• Thanks for stopping by. Logging in to a registered account will remove all generic ads. Please reach out with any questions or concerns.

How to deal

Muir

Jr. Member
Inactive
Reaction score
0
Points
110
Ok, so here’s the thing. There are some people in my corps that drive me insane. (Not naming any names). When I have to be around them I just become a complete b*tch and want to beat the crap out of them. So I spend a lot of nights either punching walls or biting my lip to pieces to try and stop myself.

These are the people who don’t seem to know what they are doing and don’t seem to realize how a cadet is supposed to act. They are the one’s that are constantly being yelled at for moving in ranks, having bad uniforms, etc. They don’t pay attention in classes and they have no respect for higher or even equal ranks to them. They complain about other people and can’t seem to realize their own problems. They are the people who do less than half the work of everyone else and then say that tasks are really hard.

I love cadets and being there, but when it takes just one person who I can’t stand talking to me to ruin a good night, I sometimes want to run out of there screaming.

Do any of you have suggestions for how I can deal with this? I don’t need my friends to find me punching the bathroom walls again. And I definitely don’t need to end up actually punching one of these people.

I need advice and I need it soon. So if anyone has any way I can deal with it, help me. (and no, counting to ten doesn't work for me)
 
Talk to your NCO's about advance promotions and you could be able to write the required material and move on away from the 'bad apples'.

Otherwise, wait, the instructors and NCO's will eventually root out the problems (or should anyway) and deal with them at a one-on-one level.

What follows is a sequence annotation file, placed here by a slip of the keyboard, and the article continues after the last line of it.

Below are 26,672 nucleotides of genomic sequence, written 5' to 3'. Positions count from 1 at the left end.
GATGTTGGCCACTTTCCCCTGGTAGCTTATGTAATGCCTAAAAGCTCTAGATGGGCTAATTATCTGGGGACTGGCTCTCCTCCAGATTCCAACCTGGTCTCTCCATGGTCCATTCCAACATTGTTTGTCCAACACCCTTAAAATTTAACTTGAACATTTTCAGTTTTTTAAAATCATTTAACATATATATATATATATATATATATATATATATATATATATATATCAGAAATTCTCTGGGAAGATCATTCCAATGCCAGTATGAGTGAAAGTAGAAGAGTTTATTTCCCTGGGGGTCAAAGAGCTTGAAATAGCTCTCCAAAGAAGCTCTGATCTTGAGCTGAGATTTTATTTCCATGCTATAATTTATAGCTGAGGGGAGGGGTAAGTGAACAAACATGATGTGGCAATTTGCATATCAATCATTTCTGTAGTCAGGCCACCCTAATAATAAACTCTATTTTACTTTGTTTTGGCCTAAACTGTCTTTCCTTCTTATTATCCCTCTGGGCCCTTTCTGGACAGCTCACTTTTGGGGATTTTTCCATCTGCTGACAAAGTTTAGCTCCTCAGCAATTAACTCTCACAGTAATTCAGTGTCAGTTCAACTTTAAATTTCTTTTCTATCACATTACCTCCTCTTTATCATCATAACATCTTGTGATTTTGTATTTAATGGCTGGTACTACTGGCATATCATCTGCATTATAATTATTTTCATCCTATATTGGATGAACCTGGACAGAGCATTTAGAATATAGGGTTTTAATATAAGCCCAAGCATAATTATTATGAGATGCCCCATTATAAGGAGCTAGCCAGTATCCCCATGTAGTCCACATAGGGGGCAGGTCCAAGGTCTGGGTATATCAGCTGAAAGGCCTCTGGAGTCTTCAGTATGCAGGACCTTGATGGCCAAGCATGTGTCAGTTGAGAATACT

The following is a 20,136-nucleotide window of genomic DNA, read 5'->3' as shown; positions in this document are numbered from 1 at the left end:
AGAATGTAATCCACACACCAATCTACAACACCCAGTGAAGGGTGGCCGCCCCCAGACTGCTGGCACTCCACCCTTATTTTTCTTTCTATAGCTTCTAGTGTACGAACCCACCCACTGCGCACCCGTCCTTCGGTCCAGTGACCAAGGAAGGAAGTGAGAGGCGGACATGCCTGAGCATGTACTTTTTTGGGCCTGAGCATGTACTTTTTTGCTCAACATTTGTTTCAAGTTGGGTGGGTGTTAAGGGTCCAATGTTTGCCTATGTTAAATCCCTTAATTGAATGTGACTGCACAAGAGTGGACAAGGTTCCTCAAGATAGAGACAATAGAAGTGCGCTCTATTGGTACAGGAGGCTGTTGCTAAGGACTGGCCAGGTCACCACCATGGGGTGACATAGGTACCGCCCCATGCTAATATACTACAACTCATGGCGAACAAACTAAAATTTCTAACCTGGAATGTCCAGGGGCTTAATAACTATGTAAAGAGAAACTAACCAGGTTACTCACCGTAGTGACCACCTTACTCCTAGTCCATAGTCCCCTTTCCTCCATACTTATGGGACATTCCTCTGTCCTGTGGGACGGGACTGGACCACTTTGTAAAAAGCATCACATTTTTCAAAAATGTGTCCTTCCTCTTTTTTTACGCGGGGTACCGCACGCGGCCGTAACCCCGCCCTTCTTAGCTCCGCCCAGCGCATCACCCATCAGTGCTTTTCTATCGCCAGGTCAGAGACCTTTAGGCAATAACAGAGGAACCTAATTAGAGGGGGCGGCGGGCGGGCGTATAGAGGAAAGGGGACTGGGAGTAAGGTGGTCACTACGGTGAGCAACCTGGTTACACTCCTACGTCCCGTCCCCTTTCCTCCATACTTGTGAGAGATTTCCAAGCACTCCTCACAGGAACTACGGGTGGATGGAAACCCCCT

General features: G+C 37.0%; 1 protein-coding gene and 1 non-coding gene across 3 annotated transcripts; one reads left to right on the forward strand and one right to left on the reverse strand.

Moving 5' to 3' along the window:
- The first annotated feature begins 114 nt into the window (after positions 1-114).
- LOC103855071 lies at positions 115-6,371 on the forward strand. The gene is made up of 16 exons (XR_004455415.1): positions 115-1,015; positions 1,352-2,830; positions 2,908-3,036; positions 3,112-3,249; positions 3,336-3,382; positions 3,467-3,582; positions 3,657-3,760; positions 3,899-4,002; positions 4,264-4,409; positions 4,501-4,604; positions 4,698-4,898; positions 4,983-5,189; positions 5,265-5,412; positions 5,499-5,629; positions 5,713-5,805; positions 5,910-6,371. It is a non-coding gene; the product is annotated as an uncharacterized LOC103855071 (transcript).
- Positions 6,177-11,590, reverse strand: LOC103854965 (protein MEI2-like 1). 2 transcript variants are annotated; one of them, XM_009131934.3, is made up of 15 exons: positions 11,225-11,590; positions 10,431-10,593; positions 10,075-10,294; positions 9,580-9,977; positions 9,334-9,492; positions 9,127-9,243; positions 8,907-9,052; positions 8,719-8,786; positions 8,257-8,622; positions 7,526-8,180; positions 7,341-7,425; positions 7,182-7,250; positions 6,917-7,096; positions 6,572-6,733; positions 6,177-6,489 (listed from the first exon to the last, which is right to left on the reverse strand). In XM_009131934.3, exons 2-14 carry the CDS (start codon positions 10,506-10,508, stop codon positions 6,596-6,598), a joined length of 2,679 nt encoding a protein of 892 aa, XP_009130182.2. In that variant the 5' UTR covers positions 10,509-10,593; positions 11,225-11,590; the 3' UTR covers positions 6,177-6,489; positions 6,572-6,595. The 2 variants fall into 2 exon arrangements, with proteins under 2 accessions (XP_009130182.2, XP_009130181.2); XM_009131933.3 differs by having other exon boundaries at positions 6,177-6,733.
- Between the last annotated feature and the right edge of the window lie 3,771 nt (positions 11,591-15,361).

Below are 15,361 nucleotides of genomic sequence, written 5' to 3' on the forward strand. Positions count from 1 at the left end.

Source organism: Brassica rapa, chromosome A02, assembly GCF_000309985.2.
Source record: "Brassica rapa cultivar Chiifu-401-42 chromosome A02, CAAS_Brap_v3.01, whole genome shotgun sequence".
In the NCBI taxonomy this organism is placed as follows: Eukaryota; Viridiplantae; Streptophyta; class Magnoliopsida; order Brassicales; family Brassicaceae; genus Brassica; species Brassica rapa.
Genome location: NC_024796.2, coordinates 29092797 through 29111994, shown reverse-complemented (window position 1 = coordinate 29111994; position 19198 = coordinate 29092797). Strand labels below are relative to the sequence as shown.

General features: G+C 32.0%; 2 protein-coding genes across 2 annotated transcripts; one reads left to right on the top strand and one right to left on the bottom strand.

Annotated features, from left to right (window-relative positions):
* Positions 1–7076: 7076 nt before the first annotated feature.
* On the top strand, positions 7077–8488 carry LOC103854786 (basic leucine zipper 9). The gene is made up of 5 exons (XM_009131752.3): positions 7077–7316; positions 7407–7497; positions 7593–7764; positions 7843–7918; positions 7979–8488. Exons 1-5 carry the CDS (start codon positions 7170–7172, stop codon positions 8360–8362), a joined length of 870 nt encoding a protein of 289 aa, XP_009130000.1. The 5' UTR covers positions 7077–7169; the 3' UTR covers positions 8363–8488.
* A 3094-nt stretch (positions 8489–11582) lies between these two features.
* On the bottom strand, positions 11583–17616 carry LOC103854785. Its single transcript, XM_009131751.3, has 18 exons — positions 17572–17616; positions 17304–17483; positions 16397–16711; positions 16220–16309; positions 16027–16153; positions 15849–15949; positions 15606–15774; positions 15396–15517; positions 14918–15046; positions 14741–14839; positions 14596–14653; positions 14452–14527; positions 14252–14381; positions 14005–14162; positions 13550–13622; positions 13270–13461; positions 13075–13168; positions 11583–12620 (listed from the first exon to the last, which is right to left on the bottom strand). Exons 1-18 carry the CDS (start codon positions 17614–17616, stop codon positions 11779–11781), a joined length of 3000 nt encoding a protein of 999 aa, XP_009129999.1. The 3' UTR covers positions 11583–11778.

The thing is these 'bad apples' haven't been rooted out. Some of them have been in cadets for 2-3 years, in some cases even 5 years. Nothing the NCO's do seems to help. Even when our CO makes remarks about behaviour or uniforms and such they don't pay attention. The only thing that happens is they don't get promoted passed corporal.

All I want is advice on how to calm down and avoid hurting myself or others.
 
Take up something like paintball or recreational shooting. Ya know, stress relief activities.

Hell, sewing even works. Be a kitslut ;D
 
Cdt/Cpl Muir said:
The thing is these 'bad apples' haven't been rooted out. Some of them have been in cadets for 2-3 years, in some cases even 5 years. Nothing the NCO's do seems to help. Even when our CO makes remarks about behaviour or uniforms and such they don't pay attention. The only thing that happens is they don't get promoted passed corporal.

All I want is advice on how to calm down and avoid hurting myself or others.
So how long have you been in cadets? ;)

Watch the language btw.
 
Welcome to the "real world". You are in the process of learning a very valuable skill, how to deal with those who you would rather not. You describe a well known type of personality found both in the CF and on civi street to a "T". Do not make it bigger than it is, or punching more holes in walls. Trust me hitting a stud behind the dry wall gives a new meaning to the word pain. If you have a good relationship with one officer/CI talk to them.
Good Luck
 
Kyle Burrows said:
So how long have you been in cadets? ;)

I've only been in cadets for a year, but I joined when I was 16, I'm 17 now so I got advanced and did red and green star in the same training year, I also was never a private, I went straight to corporal. People keep saying I might make Master Corporal by Christmas, but I doubt it. I don't believe those things until they are comming from my CO's mouth.

3rd Herd said:
Welcome to the "real world". You are in the process of learning a very valuable skill, how to deal with those who you would rather not. You describe a well known type of personality found both in the CF and on civi street to a "T". Do not make it bigger than it is, or punching more holes in walls. Trust me hitting a stud behind the dry wall gives a new meaning to the word pain. If you have a good relationship with one officer/CI talk to them.
Good Luck

I don't have to worry about punching through a wall. The washrooms where we parade have those big brick block walls.
 
Either way, dumb people are just another part of life. If you don't learn to put up with their crap now, you'll just have to do it later.
 
Cdt/Cpl Muir said: